A new report
from the Union of Concerned Scientists warns that some of the most iconic sites of American history are at risk from the effects of climate change. The United Nations’ 2013 Intergovernmental Panel on Climate Change
anticipated that global sea levels will rise from 1-3 feet by 2100. Already, the East Coast and many Gulf states have reported a 1-2 foot rise in sea levels. An interactive map
from USA Today shows the heritage sites like Ellis Island
and Liberty Island
(VA), and the Kennedy Space Center
in Cape Canaveral (FL), which are threatened by rising waters, storm surges, and flooding.
But the threats posed by climate change aren't limited to rising sea levels. Increases in temperature, and prolonged droughts are putting sites in danger on the West Coast of the United States and across the Southwest. Large-scale fires have devastated the landscape at Mesa Verde National Park
in Colorado, and damaged ancient pueblo buildings, artifacts including pottery, and rock engravings. To compound the issue, the fires are often followed by flooding that erodes away the vulnerable burned landscape.
Recognizing that sites around the world are degrading faster and facing higher risks, CyArk launched the 500 Challenge
in October 2013 to raise awareness and establish a program to leverage digital preservation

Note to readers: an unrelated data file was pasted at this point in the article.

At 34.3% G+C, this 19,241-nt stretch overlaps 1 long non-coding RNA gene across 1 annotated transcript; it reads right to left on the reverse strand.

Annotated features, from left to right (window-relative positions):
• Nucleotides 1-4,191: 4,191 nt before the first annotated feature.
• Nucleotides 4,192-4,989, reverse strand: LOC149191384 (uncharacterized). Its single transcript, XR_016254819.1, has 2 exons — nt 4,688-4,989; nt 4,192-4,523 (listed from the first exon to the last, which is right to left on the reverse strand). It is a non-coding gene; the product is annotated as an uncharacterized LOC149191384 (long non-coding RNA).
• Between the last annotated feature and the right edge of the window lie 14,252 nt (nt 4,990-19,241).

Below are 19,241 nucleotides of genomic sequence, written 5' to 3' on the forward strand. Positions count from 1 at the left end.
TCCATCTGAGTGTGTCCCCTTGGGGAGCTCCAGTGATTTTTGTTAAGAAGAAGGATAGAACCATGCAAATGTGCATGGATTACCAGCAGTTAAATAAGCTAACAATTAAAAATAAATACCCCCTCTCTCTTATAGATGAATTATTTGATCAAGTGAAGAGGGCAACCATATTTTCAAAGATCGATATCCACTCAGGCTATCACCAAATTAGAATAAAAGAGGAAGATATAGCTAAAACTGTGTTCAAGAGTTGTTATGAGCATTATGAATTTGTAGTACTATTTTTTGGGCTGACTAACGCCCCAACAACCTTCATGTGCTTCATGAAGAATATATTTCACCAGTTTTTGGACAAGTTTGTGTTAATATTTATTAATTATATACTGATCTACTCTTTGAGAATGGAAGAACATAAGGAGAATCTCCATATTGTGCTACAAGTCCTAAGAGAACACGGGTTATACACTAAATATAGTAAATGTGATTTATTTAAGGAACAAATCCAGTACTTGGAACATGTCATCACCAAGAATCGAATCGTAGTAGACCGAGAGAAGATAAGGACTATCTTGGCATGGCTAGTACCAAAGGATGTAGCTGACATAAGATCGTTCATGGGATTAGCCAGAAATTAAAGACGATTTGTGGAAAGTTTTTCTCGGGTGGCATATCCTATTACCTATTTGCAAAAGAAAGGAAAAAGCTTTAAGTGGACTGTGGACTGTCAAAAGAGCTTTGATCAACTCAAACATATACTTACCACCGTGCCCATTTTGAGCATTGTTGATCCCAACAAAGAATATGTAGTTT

to assist endangered places before they suffer more damage, or are lost entirely. For example, experts with the Union of Concerned Scientists believe that Jamestown could be completely underwater by the end of this century. The unprecedented CyArk 500 initiative seeks to digitally preserve 500 at-risk, significant heritage sites from around the world in five years.
The endangered sites in the U.S. speak to nearly every phase of history that shaped the country into what it is today—from the ancestral puebloans' cliff dwellings
, to the first permanent European settlement
, to gold miners
and westward expansion, to the gateway
for waves of immigrants seeking new opportunities, and the strategic hub of the farm worker rights movement
. If we lose these sites, we also lose a part of America’s memory and identity. CyArk applauds the measures that the National Park Service and other site managers are taking to try and protect the sites from harm, and we remain committed to doing our part and documenting these places in 3D for students and conservators today, and for the future generations of tomorrow.